04032021 Redneck Milky Way

This artist rendering depicts our Milky Way galaxy colliding with the neighboring Andromeda galaxy, which will occur about 4 billion years in the far distant future.

By David Kittredge

In our present situation amid the ongoing novel coronavirus pandemic many of us have strived to remain safe from harm by creating safe spaces and places. This drawing inward is an anathema to our inherent human nature. For most of human history our calling has been to explore, to see what is over the hill, to peer into the unknown. In our present state we have been shackled by the irons of COVID-19 and in some cases fettered by mere words, with many schools appointing safe spaces sheltering any students who may have been hurt by these words. Our world has been veiled with an aura of emotional grief and pestilence, driving us into isolation.

This month, astronomers from the University of Insubria in Italy have released a report regarding their search for the safest place to live in the Milky Way. I would imagine that these scientists spent many moons pouring over snapshots of our galaxy taken by the mammoth telescopes in observatories around the world. Mathematicians joined in, inventing new equations to explain their convoluted hypotheses involving supernova explosions and resulting killer radiation which can travel up to 100 light years from the source. Or in other words, sunlight from which no amount of Coppertone, sunbonnets, or parasols can protect humans from.

From their endeavors astronomers have deemed that there are an estimated 4,000 or more planets that are habitable in the Milky Way, with an estimated 24 planets in the galaxy that are “superhabitable,” or that present even greater possibilities for human habitation than our Earth. This probably means not having to waste money on sunblock, sunbonnets, or parasols. But it sounds a bit like the false narrative used by Viking, Eric the Red, many years ago by naming his place of banishment, Greenland, to lure more settlers to the glacier ridden island. Planets more suitable than ours for habitation, the concept is ludicrous. If our future astronauts who have traveled to these “superhabitable” planets are lucky, they will have on their new planetary menu, giant cockroaches sizzling on the barbie or perhaps a nice sushi consisting of a gelatinous life form. Just make sure you bring a set of extremely long chopsticks! At the very least, the food pyramid would need to be dismantled and restacked. Our explorers would also need to tote along a lifetime supply of One-A-Day vitamins, oodles of “Tang,” and a mountain of water filters.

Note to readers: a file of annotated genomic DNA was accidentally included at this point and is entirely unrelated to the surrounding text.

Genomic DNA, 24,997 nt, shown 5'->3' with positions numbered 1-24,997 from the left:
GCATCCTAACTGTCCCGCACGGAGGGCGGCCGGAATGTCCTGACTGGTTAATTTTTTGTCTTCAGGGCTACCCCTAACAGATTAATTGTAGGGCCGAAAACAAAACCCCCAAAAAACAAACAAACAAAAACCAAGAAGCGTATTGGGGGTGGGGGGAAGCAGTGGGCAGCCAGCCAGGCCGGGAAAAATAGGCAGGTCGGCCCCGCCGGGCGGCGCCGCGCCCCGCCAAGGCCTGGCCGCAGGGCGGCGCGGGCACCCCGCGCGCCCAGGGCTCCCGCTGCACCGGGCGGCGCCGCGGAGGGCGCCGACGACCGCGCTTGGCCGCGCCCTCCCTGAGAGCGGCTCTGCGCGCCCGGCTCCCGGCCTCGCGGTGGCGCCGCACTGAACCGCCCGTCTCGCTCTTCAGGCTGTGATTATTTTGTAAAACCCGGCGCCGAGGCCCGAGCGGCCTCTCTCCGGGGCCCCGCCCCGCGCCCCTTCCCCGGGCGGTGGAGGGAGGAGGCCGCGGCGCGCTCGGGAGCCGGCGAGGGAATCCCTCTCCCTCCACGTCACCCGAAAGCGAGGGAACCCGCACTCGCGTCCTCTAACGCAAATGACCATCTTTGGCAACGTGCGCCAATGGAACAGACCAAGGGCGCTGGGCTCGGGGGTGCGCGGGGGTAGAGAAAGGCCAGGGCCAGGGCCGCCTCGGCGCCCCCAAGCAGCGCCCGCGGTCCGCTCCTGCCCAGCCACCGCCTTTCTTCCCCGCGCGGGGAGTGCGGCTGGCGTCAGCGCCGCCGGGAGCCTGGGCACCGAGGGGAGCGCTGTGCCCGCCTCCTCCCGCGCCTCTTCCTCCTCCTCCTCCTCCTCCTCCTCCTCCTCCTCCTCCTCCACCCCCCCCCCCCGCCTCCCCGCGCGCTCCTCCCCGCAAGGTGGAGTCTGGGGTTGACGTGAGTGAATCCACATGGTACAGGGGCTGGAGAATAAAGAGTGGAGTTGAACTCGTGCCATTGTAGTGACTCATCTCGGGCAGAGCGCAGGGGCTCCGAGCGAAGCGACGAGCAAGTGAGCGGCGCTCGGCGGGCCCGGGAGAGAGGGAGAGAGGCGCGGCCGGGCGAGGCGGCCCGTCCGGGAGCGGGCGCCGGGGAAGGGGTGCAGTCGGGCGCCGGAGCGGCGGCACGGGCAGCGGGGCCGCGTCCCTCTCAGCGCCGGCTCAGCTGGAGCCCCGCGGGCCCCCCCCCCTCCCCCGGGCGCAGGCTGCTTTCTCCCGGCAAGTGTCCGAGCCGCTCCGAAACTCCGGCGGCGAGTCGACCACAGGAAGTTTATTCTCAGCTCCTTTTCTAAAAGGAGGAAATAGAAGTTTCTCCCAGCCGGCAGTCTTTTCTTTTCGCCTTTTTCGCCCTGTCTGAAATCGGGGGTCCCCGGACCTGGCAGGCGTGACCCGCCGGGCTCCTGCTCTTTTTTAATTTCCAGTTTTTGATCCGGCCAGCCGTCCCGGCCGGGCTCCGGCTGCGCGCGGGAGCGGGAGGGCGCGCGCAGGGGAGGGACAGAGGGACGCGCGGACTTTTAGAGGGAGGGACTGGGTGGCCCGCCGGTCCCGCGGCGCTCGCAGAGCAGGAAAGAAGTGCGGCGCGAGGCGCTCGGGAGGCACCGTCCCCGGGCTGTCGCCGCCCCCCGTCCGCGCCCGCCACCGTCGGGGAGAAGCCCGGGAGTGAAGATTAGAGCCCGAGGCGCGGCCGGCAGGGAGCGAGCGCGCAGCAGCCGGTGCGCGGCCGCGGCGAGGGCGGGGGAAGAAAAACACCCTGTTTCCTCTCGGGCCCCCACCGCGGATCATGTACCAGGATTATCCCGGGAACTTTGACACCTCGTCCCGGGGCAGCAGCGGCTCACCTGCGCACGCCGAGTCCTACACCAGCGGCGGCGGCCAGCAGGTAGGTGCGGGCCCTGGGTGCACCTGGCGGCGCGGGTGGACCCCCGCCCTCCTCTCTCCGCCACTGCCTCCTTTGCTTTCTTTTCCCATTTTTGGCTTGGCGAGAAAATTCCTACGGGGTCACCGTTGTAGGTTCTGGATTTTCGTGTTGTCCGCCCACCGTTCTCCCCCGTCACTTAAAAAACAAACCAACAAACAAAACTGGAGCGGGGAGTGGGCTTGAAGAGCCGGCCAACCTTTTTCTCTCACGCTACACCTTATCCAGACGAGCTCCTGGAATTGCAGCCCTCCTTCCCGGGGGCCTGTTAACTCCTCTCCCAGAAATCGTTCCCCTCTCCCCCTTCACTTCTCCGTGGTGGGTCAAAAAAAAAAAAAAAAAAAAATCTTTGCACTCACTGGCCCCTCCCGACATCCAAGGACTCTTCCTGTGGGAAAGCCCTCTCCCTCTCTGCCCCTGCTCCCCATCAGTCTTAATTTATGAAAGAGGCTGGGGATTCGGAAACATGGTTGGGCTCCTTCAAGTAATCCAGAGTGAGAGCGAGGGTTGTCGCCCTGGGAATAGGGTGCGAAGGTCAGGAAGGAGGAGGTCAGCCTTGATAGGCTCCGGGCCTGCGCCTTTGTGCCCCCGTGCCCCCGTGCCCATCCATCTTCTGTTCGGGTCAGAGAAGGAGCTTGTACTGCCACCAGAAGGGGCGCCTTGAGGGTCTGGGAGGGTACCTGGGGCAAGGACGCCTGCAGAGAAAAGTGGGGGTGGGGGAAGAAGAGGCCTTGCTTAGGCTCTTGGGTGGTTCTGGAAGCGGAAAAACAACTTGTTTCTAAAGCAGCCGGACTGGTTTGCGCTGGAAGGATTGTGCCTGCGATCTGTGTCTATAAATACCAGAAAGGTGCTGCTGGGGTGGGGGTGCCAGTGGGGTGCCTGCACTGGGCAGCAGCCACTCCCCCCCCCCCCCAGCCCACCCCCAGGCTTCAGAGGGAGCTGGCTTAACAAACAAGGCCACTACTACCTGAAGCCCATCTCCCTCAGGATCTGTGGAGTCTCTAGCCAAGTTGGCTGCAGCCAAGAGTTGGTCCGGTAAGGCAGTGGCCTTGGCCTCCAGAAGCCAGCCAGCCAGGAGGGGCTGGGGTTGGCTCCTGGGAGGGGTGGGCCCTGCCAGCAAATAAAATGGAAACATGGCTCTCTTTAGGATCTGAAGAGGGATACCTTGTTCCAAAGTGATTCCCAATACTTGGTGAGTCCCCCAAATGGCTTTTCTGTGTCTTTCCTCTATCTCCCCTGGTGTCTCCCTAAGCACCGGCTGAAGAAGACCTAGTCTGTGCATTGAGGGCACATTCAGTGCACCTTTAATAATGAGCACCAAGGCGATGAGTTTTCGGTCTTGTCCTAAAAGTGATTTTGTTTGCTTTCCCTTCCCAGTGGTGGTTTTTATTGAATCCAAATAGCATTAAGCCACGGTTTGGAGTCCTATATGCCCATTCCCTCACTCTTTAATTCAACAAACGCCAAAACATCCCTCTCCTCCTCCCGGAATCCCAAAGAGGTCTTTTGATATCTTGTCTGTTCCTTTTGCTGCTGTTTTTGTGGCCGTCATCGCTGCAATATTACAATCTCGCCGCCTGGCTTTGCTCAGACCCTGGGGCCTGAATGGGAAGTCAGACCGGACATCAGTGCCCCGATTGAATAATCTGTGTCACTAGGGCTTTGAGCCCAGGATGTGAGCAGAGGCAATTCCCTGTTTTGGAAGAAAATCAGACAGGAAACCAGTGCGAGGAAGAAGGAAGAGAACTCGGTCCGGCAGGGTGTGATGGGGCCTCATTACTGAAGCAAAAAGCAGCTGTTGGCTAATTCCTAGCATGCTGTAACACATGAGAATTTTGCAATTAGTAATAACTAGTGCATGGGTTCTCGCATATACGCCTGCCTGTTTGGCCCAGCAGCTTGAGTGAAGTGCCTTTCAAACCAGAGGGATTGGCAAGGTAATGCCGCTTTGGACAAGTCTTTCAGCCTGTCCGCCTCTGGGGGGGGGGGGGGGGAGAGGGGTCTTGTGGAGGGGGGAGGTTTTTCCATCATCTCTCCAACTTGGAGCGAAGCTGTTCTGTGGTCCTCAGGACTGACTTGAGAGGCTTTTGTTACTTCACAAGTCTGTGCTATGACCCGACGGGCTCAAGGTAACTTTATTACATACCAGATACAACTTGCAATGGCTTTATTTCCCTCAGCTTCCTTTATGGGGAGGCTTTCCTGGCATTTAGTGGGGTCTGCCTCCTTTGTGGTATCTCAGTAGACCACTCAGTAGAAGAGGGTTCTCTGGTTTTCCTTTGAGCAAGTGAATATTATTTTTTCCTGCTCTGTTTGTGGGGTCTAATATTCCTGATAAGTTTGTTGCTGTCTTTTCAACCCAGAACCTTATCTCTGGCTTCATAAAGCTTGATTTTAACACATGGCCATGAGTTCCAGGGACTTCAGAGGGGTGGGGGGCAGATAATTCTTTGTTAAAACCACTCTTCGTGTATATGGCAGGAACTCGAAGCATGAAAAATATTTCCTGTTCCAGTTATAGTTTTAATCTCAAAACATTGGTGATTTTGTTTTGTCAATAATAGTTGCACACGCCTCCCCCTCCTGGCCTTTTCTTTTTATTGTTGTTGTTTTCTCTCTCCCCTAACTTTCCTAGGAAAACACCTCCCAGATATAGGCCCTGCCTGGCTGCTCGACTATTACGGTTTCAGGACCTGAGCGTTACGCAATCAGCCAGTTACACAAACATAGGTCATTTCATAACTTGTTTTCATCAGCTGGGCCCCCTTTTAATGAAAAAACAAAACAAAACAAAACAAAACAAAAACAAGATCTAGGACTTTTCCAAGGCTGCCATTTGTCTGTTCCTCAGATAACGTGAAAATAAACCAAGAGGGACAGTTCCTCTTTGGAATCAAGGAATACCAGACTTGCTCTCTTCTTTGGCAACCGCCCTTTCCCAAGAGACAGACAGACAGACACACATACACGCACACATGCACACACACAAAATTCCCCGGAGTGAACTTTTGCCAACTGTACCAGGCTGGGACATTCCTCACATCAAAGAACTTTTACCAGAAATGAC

I have no idea what telescopes were used by the astronomers from the University of Insubria or for how long, but I did find that to use the Keck Observatory in Hawaii for a single night, costs $58,000. Most observatories are used by researchers who have applied for and have received grants to fund their endeavors, but the cost to use the telescopes is so high that no fee is charged. Observatories rely on support from taxpayer funded international science agencies and educational institutions whose research projects are funded by taxpayer dollars.

I’m not sure how many euros were spent on this study to find the safest place in the Milky Way, or time spent using big, butted telescopes peering far out into space, but I think time and money could have been saved with a very simply solution. Instead the scientists could have used another type of ocular device to find the safest place in the Milky Way. As they peer into this simple device, they could ooh and aah at the beautiful prismatic rainbows, splendiferous sunsets, or a blanket of life sustaining morning dew. This device is an elementary school cardboard periscope, which can be built in about an hour using materials costing under ten dollars. Of course the device is not even needed, but constructing a cardboard periscope might satisfy the scientist’s cravings to engineer something.

Yes, we humans were designed with imbedded curiosity and with the need venture forth, but this search for the safest place in our galaxy is overlooking a basic idiom coined by the poet Ovid 2,000 years ago: “The grass is always greener on the other side of the fence.”

In other words, another planet may seem more suitable for humans than our present situation, but if you go there you had be packing a giant economy-sized bug zapper along with a set of very undiscerning tastebuds.

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